By Helicopters Staff
InDro Robotics Aerial Armor, QinetiQ and NAV CANADA are working with the Ottawa International Airport Authority on what the group describes as a pioneering drone detection pilot program at Ottawa Macdonald-Cartier International Airport, YOW.
“As an airport operator, we felt it was vitally important that we test systems to detect drones operating on flight paths, near the airport and in other restricted zones to help ensure the safety of air crews and passengers,” said Michael Beaudette, VP of Security, Emergency Management and Customer Transportation at Ottawa International, in a press release published by InDro about the drone detection program.
InDro explains there are two types of technologies being demonstrated in YOW’s drone detection pilot program, including radio frequency (RF) detection and micro Doppler radar. RF drone detection is provided by InDro and Aerial Armor, with the installation of a station on the roof of the passenger terminal building that can detect drones operating on 2.4 and 5.8 ghz within a 15-kilometre radius.
“Our system interrogates each device to gain more information to pin down GPS point X, Y and Z – Z being important as we want to know how high the device is flying,” said Philip Reece, CEO of InDro. “We can also determine the make and size of the device, which helps determine what kind of threat it may pose. For example, a small, slow moving drone that’s far away is less of a threat than a large drone on an airport flight path.”
The system includes a user interface from Aerial Armor that provides real-time and consolidated historical reports including drone ID numbers in most cases. “In March of this year, the InDro system detected 1,626 flights within the 15-kilometre zone, including 64 flights that occurred at night,” said Beaudette. “The totals were up significantly over January, as the weather got warmer and people decided to take their drones out for a fly.”
The second technology being demonstrated as part of the program is a micro Doppler radar solution called Obsidian from British firm QinetiQ. Obsidian uses millimetric wave radar – nine to 12 ghz – to detect the movement of the small spinning propellers on a drone flying anywhere within two kilometers of the airport.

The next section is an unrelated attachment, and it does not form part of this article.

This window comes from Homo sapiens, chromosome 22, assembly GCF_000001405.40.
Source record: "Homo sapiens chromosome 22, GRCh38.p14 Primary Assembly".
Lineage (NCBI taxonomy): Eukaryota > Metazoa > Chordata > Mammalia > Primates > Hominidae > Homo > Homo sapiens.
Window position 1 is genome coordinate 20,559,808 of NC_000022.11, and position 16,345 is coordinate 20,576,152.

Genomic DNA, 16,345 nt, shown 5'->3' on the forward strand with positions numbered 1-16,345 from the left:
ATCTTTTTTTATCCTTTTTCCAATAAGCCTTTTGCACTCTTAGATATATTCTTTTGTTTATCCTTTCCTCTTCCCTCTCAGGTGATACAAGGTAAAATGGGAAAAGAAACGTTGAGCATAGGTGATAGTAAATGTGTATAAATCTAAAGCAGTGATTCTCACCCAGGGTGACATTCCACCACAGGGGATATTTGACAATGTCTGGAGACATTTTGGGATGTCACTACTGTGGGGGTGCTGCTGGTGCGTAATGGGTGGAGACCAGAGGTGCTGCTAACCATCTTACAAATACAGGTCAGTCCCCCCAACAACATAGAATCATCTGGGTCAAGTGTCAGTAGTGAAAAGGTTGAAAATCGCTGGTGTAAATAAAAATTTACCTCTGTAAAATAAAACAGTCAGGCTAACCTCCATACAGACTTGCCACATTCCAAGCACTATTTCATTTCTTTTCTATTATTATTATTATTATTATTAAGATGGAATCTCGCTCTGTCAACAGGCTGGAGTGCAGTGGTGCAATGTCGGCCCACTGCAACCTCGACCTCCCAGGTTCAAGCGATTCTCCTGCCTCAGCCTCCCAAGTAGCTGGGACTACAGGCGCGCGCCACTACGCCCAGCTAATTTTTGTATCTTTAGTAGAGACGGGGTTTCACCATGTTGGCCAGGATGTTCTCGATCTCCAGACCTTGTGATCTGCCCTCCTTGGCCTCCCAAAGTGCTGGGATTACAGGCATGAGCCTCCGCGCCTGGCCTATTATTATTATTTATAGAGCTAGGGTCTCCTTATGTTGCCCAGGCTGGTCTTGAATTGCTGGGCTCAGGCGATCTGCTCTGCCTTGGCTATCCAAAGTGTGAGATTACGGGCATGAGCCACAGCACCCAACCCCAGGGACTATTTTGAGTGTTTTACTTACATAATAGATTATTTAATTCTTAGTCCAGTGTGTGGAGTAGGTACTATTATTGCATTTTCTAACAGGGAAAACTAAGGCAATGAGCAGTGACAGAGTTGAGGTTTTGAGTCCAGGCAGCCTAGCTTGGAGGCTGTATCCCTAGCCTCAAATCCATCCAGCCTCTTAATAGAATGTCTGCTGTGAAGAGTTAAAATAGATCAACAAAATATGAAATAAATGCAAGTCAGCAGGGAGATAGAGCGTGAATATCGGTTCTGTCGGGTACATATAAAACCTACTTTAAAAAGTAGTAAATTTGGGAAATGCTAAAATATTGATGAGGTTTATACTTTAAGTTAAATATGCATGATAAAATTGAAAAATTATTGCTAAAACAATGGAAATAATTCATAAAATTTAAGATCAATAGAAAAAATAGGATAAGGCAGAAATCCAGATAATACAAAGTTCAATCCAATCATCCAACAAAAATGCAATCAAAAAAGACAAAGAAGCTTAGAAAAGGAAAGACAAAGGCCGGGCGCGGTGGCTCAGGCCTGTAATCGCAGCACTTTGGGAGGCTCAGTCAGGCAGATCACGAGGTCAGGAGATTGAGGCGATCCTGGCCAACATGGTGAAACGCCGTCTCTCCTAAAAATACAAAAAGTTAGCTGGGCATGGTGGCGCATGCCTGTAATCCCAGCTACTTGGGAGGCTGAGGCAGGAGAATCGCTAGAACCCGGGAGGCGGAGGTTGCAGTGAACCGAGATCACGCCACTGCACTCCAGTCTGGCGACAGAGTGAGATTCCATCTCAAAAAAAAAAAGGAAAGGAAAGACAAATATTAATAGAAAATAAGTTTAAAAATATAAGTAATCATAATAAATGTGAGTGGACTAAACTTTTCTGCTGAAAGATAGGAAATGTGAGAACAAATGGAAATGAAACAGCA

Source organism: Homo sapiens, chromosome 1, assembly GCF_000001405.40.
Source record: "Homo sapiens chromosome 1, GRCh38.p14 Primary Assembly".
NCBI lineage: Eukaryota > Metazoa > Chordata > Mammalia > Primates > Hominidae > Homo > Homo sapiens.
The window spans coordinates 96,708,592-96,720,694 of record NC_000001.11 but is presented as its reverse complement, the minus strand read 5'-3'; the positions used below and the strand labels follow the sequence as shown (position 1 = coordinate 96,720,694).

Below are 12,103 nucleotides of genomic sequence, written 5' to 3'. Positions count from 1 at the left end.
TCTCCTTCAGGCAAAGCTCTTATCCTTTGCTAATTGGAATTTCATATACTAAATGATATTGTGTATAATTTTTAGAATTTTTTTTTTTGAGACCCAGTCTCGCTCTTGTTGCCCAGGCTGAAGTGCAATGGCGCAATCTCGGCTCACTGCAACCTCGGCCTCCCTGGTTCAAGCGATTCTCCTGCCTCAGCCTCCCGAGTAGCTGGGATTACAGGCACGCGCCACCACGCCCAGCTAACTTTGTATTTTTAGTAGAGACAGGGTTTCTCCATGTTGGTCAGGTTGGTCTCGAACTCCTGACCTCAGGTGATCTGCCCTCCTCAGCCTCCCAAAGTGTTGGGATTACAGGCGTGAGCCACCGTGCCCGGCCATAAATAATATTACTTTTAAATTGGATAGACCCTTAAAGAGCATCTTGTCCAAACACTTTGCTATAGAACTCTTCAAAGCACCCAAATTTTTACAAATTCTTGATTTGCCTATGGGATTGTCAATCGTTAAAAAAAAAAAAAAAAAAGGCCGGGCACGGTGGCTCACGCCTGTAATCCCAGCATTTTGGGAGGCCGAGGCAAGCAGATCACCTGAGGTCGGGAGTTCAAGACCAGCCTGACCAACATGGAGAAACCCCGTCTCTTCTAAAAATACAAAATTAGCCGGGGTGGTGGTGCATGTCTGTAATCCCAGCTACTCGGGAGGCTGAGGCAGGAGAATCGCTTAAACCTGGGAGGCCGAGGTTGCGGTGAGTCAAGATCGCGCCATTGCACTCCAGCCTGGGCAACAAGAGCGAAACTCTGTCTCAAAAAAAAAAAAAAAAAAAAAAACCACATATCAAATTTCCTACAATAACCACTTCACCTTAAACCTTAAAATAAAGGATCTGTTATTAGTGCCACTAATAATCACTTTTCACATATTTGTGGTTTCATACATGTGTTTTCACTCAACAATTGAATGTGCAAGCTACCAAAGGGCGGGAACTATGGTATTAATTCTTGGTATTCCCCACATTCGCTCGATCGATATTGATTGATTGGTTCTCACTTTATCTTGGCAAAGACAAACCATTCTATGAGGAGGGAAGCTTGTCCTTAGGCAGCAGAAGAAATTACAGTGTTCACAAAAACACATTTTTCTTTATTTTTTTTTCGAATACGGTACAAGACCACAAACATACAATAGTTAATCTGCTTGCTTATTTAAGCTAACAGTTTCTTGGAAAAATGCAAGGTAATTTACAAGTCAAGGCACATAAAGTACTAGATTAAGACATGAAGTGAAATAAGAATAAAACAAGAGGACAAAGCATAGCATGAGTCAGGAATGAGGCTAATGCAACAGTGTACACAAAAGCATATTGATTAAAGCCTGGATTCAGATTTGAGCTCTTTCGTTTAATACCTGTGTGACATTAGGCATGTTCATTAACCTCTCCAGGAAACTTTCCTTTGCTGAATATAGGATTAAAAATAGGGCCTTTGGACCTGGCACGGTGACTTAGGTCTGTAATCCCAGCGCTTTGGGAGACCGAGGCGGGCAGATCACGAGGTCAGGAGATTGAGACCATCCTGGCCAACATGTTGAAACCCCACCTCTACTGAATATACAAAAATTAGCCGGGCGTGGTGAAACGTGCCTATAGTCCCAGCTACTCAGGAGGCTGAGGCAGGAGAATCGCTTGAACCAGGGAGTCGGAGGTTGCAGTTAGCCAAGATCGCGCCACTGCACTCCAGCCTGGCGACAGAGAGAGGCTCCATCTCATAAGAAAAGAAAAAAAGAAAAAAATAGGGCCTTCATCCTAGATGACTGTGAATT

“Our solution is the product of QinetiQ’s decades in the defence sector, and our involvement with radar since the World War II,” said Paul Romano of QinetiQ. “The most serious threats to safety are not likely to be conventional drones that respond to electronic interrogation. Radar can detect and track drones that, for whatever reason, can’t be detected by RF or don’t want to be. Ultimately, it’s all about identifying all potential threats so that appropriate action can be taken to keep aircraft safe.”
As part of the project, Ottawa International has been working with partners like NAV CANADA, Transport Canada, airlines, emergency services and law enforcement to develop proactive measures and appropriate response protocols and responsibilities.
“The vast majority of drone operators aren’t out there trying to disrupt aviation nor threaten aircraft,” said Mark Laroche, President and CEO, Ottawa International Airport Authority. “But we need to know where they are and if they do pose a threat, be ready to take the appropriate action that we as an airport can take to ensure safety. What we are seeing and reporting to Transport Canada is a very disturbing trend that requires a quick response to reverse the number of drone operators flying in restricted areas.”